Anthony Giannoumis is from Oslo Metropolitan University and Amit Patel is the Creative Director at the London based entrepreneurship firm (Experience Haus). They have accumulated 25 years as experience in matters enterprise development. Recently, they were in Uganda to offer counsel to young entrepreneurs camping at Kafeero Foundation and Mfano business and design hub. Jointly, they answered questions from The Independent’s Julius Businge.
What more should our readers know about you?
We provide training in digital skills for individuals and organisations. We help them to develop ideas for business growth and to solve societal challenges. We do work in different countries around the world Uganda inclusive.
What is your general assessment of the enterprises that you engaged with in Uganda?
It is one thing having an idea, it is one thing creating a product and it is another challenge to get that product into the hands of users. Startups here are willing to learn and to try out new approaches. They have learned from the experiences of businesses that collapse after the first or second birthday. They are listening, creative and ready to explore new opportunities.
What should a business strategy for a startup look like?
Customer research is lacking here. They need to do more and find out what the true needs are for the customer and work towards satisfying them. It is not good to start a business basing on your assumptions. You need to figure out who your customers and their needs are for you to succeed.
From a wider perspective, what opportunities do entities like Kafeero Foundation/Mfano design hub create?
They unlock learning and create opportunities for business growth. When that happens, businesses become sustainable and go on to support livelihoods and contribute economically in terms of jobs and paying taxes.
What is the best way to use government funds for startups?
I am a big believer of such funds. They create opportunities. What I think is that whoever is supporting those groups should figure out the best way to measure success. It goes back to doing research. Find out what do these young entrepreneurs want, how you can help them, and also understand why something has worked for some and failed for others. You don’t stop supporting them.
What other incentives would you advise the government to offer to startups in a small economy like ours?
There have to be training hubs to expose the startups to opportunities related to incentives on land, taxes and others. Startups have to be given the space to grow. Not all of them are going to make money right away. Incentives allow businesses to save money and invest in other more meaningful areas of their business. Once you support many and they succeed, it means others will learn from them and create more opportunities in the economy.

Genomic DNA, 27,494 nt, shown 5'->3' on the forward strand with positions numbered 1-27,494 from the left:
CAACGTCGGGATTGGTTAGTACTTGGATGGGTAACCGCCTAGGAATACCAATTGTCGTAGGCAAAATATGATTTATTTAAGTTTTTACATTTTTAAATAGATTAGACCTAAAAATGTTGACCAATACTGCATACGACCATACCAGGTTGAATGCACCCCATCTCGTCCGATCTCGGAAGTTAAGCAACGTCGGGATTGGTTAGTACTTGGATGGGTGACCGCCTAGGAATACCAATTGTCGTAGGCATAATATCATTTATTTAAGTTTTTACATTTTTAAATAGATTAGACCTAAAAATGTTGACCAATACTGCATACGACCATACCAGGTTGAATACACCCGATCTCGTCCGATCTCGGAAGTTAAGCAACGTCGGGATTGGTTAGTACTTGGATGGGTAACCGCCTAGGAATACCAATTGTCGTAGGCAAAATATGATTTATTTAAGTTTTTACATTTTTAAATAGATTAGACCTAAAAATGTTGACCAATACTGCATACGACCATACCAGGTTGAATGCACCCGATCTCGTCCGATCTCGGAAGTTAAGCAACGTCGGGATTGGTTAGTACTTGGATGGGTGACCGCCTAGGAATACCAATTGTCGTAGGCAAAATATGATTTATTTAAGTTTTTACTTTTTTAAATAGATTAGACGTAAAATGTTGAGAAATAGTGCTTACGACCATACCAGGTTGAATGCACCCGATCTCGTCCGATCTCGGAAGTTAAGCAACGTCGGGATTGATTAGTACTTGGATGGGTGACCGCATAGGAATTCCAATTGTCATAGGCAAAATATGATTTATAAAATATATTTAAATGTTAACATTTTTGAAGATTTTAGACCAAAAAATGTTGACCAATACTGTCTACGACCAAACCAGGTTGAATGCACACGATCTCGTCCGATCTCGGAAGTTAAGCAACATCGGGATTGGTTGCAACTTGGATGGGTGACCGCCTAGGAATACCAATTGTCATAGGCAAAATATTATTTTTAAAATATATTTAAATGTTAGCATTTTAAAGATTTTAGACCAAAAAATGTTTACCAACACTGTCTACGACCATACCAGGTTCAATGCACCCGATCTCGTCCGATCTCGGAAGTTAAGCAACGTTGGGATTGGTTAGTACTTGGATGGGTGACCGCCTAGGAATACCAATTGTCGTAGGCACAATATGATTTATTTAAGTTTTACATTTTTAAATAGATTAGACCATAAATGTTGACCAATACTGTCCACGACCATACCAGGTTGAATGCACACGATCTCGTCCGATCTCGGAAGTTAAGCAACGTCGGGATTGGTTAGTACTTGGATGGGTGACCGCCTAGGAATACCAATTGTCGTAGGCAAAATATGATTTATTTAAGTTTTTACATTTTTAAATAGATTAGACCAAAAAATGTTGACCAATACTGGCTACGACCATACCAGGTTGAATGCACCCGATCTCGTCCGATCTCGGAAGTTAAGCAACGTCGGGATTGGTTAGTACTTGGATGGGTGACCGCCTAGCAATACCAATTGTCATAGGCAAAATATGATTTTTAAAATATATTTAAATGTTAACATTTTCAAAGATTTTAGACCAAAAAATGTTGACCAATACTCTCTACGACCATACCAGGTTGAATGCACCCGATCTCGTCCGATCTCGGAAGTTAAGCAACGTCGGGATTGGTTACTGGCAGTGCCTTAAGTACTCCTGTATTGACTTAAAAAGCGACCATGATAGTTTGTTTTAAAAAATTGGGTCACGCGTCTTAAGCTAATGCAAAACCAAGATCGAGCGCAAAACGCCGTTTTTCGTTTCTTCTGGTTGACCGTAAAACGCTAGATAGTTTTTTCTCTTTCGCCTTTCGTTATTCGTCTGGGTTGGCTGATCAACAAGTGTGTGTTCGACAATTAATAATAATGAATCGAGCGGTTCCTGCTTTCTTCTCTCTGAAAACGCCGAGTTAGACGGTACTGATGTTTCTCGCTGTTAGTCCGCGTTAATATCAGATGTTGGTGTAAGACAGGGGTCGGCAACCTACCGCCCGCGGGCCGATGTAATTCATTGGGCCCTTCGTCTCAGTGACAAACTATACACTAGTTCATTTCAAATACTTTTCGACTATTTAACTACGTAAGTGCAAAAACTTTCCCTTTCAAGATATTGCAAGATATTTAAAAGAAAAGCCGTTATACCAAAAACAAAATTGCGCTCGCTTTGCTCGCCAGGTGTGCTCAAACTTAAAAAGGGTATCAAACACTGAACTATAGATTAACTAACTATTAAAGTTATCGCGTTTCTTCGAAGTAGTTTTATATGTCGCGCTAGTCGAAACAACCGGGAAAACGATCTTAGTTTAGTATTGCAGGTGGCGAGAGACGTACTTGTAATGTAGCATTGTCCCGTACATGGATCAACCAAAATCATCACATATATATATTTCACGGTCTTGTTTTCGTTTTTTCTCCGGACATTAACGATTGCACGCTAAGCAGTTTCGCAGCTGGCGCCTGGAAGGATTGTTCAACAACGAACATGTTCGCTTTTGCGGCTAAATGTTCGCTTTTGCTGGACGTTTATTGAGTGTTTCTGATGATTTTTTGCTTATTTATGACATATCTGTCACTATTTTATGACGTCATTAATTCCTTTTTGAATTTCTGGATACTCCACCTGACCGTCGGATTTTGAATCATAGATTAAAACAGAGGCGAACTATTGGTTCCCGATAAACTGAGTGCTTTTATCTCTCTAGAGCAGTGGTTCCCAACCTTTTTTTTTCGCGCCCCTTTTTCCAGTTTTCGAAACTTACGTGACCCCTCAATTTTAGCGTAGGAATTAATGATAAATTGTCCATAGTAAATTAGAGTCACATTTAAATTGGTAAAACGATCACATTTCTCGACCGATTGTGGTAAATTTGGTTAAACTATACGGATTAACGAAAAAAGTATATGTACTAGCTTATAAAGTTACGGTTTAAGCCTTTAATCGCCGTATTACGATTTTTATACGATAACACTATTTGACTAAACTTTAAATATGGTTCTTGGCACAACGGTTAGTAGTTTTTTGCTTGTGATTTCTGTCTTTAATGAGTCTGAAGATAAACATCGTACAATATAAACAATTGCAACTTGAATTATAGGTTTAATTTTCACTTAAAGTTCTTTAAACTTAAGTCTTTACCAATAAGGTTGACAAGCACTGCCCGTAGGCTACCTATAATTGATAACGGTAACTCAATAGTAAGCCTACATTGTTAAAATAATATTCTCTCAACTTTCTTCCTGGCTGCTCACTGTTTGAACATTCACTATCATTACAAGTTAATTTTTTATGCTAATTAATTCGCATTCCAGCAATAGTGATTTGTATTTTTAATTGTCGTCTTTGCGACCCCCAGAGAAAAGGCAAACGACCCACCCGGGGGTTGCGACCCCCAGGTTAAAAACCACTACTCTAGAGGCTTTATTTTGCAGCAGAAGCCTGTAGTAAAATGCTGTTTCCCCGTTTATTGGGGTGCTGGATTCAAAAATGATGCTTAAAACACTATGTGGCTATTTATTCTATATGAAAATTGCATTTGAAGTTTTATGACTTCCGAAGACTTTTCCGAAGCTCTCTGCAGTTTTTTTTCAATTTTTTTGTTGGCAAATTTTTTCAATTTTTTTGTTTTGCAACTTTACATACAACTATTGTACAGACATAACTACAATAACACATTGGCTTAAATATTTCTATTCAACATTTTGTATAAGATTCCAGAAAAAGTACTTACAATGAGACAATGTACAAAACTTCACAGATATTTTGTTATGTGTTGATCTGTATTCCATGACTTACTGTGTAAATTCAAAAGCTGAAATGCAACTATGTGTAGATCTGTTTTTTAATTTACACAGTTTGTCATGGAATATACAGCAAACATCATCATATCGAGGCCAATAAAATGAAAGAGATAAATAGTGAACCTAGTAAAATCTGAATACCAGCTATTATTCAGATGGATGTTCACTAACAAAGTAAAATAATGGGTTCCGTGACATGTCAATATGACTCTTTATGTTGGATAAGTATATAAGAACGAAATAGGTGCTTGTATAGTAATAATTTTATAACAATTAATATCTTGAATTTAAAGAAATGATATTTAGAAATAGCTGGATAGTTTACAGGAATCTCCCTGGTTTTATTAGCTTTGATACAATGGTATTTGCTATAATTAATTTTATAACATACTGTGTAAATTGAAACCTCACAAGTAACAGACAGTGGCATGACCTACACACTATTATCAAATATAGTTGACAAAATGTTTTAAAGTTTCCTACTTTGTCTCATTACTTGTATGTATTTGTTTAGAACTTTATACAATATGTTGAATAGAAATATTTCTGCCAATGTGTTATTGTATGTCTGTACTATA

The buzz now is about using technology to satisfy customer expectations…yet some of these tools are expensive for a startup?
ICTs are important for startups to use to communicate and disseminate information to suppliers, partners, clients or collaborators. The most important thing to do is to make sure that your messages are clear and provocative to your stakeholders. You have got to be strategic while thinking about the web solutions to deliver value proposition to your clients. You don’t want to spend money on technology that won’t achieve results for you. They need to have a vision or a goal that will attract investors to come in and support. They need to develop good security firewalls to manage cyber risks that could collapse the business. Startups can use ICTs to collaborate and spread in markets globally. Governments have three roles in this; providing infrastructure, regulating ICT usage and promoting human capital development. It should also be the biggest user of technology.
Access to credit is a headache to most startups in Uganda. What is your advice to them?
It is important for startups and other businesses to look for partnerships like donors and other funding organisations that are ready to support. Startups also need to make a step back and think creatively, understand how much money they to spend and on what. You don’t need to spend lots and lots of money to get your idea to work. In the process, you have got to learn and validate your business without going into major debt.
Actually some businesses start and once they fail they give up completely. Isn’t that problematic in the grand scheme of things?
In that fix, it is important to make a step back and redesign your business strategy. Talk to business mentors and also try to understand how others that succeeded did it.
What management ethos would you advise young entrepreneurs to embrace?
Innovations, collaboration, teamwork, willingness to learn new approaches should be part of a management strategy for any startup eying big opportunities.